Well worth doing we found out where everything was, saw stuff we wanted to go back and see properly and it was free. Bargain, cheers Shannon.
Free city tour by bus. After our mammoth walking tour around Melbourne we went back to the hostel to refuel and decided to spend the afternoon circling the place using the free bus, but not before booking a trip to the Neighbours set for the following morning for $50 each.
We waited for the bus outside St. Paul’s Cathedral where it turned up bang on time. We then sat down for an hour and a half while it ferried us around the various sites Melbourne has to offer. Most, we had already seen thanks to the walking tour we completed earlier that day but there were a few additions we didn’t get to like the South Bank Promenade and all the places between that side of the river. We’d jumped on the last bus of the day so didn’t have time to jump on and off, actually looking at things but it’s a great way to see the city and it’s free. Can’t be bad.
Pubcrawl. After another rest stop we paid $10 each and signed up for a pubcrawl. Three free drinks in three different venues sounded good. It wasn’t. The first drink was goon in the lobby, the second, to their credit was fine in a decent bar but the third was in the basement of a rank hotel. This is where we bailed out and went to bed. What?! – Neighbours tour in the morning!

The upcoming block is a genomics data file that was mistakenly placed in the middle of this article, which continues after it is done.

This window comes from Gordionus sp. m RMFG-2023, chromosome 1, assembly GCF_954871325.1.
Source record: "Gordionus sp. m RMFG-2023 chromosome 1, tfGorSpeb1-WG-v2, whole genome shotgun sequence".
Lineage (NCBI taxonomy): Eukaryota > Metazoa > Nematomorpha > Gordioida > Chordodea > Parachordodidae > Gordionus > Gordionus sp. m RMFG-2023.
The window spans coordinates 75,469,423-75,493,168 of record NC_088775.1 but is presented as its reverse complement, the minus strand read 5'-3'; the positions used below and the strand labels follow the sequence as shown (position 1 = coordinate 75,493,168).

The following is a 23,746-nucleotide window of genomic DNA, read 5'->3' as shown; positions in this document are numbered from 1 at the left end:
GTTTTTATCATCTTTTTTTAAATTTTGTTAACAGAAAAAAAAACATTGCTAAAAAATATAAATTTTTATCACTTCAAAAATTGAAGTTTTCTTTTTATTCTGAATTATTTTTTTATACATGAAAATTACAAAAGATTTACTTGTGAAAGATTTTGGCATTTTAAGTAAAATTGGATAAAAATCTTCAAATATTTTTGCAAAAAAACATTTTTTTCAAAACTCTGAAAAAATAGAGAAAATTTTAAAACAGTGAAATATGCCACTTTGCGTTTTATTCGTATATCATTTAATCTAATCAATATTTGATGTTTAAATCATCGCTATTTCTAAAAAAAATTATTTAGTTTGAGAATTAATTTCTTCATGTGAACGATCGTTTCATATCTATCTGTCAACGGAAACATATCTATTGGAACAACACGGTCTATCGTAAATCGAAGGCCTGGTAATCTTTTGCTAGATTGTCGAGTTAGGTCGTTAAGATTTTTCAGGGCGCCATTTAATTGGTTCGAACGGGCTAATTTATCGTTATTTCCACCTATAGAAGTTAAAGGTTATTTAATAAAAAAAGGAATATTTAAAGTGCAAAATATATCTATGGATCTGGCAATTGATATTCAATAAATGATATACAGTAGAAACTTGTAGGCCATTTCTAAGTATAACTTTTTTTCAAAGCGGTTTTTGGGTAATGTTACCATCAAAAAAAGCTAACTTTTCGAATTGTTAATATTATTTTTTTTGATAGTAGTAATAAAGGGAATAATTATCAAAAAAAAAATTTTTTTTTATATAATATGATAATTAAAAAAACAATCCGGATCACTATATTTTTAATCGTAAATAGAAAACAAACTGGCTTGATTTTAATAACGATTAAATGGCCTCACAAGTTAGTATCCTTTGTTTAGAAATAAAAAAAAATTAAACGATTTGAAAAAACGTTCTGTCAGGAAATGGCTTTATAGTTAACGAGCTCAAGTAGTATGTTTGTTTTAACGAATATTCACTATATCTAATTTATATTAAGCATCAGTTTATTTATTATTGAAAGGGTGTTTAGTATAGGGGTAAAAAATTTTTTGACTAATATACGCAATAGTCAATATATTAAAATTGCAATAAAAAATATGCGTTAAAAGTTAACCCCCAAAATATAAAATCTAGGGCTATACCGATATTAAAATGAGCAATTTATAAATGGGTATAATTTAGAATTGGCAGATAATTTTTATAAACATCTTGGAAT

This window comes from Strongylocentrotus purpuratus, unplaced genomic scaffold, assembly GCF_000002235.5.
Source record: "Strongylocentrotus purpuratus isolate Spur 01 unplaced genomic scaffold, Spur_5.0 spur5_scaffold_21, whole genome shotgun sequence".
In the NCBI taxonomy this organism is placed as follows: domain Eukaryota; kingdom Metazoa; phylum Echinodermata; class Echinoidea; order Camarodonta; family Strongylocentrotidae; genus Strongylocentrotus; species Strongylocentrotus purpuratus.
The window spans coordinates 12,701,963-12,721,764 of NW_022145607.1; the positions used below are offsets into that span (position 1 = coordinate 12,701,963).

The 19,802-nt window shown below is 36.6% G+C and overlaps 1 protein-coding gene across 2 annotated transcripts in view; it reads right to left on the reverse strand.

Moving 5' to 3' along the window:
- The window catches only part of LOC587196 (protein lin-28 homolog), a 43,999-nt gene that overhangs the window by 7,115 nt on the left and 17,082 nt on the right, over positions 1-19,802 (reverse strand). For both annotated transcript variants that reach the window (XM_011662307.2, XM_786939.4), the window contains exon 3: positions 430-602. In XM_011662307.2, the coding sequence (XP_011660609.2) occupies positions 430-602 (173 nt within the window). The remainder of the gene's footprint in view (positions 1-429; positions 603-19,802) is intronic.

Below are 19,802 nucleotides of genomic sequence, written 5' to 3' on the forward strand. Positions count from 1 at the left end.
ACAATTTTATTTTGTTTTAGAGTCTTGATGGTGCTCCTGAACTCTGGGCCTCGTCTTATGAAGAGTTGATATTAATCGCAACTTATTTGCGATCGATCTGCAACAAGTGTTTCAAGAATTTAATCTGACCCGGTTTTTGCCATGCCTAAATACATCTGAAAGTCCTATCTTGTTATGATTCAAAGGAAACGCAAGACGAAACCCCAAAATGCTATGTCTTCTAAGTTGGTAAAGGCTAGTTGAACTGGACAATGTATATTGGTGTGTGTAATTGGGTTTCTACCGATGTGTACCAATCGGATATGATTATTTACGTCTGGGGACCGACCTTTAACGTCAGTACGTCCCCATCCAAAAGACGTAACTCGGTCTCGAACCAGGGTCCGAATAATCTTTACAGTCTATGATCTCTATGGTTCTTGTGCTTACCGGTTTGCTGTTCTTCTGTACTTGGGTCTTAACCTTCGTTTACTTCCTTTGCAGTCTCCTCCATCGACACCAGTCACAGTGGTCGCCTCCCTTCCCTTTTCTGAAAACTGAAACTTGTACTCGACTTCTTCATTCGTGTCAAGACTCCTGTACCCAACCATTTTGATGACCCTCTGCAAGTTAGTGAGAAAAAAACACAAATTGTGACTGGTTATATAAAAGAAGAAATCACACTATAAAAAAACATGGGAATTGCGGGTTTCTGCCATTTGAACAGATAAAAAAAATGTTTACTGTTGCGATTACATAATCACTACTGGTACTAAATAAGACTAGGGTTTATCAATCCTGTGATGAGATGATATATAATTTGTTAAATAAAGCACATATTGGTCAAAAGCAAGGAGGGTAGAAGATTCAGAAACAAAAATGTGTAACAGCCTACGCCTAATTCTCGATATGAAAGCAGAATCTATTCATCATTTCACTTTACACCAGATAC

Neighbours Tour. You can’t come to Melbourne and not do the Neighbours tour can you? A mate of mine did it 10 years ago and I’ve wanted to do it ever since. We walked to the Neighbours shop and waited to be picked up. The journey was half an hour or so out to the sticks when we arrived at the studios where it’s filmed. We weren’t allowed inside but out the back Greasemonkey’s and the burger place was set outside. Queue pictures. Onto Pin Oak Court aka, Ramsey Street. Was really weird driving up the road. I don’t watch Neighbours but used to – hasn’t everyone at some point in their lives? Unbelievably the residents down the road now have their own security guard after repeated incidents of couples consummating their relationship on the grass outside the houses and students and tourists getting pissed up and knocking on their doors, expecting Karl Kennedy to answer. Worth $40 each. www.neighbourstour.com.au.
Clubbing, pubbing and drinking. We spent our last weekend in Melbourne hitting the city’s bars and clubs. I don’t remember any names but one in particular did stand out. Situated in Chinatown it’s down a long alley that bears left then right and is at the end on the right. The drinks are served with syringes and there is grass on the bar. Weird. Worth a piss up, Melbourne.